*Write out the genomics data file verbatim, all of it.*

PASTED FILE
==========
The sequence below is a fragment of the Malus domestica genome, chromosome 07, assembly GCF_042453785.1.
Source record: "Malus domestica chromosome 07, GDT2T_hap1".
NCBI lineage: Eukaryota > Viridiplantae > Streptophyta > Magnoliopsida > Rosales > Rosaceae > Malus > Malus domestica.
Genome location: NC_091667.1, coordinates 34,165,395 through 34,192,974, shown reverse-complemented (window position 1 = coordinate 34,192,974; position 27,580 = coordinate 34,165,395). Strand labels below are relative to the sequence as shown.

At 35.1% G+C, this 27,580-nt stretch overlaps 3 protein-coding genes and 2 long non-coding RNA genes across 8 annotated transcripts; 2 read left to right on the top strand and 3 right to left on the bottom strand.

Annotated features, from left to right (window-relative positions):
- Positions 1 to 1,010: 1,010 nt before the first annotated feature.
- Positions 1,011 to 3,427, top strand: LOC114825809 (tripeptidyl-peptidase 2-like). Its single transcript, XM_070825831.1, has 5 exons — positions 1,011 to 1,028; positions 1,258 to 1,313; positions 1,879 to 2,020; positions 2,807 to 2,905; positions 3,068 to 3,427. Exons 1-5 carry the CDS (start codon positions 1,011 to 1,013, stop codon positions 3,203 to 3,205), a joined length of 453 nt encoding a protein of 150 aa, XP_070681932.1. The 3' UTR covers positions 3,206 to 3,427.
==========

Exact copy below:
The sequence below is a fragment of the Malus domestica genome, chromosome 07, assembly GCF_042453785.1.
Source record: "Malus domestica chromosome 07, GDT2T_hap1".
NCBI lineage: Eukaryota > Viridiplantae > Streptophyta > Magnoliopsida > Rosales > Rosaceae > Malus > Malus domestica.
Genome location: NC_091667.1, coordinates 34,165,395 through 34,192,974, shown reverse-complemented (window position 1 = coordinate 34,192,974; position 27,580 = coordinate 34,165,395). Strand labels below are relative to the sequence as shown.

At 35.1% G+C, this 27,580-nt stretch overlaps 3 protein-coding genes and 2 long non-coding RNA genes across 8 annotated transcripts; 2 read left to right on the top strand and 3 right to left on the bottom strand.

Annotated features, from left to right (window-relative positions):
- Positions 1 to 1,010: 1,010 nt before the first annotated feature.
- Positions 1,011 to 3,427, top strand: LOC114825809 (tripeptidyl-peptidase 2-like). Its single transcript, XM_070825831.1, has 5 exons — positions 1,011 to 1,028; positions 1,258 to 1,313; positions 1,879 to 2,020; positions 2,807 to 2,905; positions 3,068 to 3,427. Exons 1-5 carry the CDS (start codon positions 1,011 to 1,013, stop codon positions 3,203 to 3,205), a joined length of 453 nt encoding a protein of 150 aa, XP_070681932.1. The 3' UTR covers positions 3,206 to 3,427.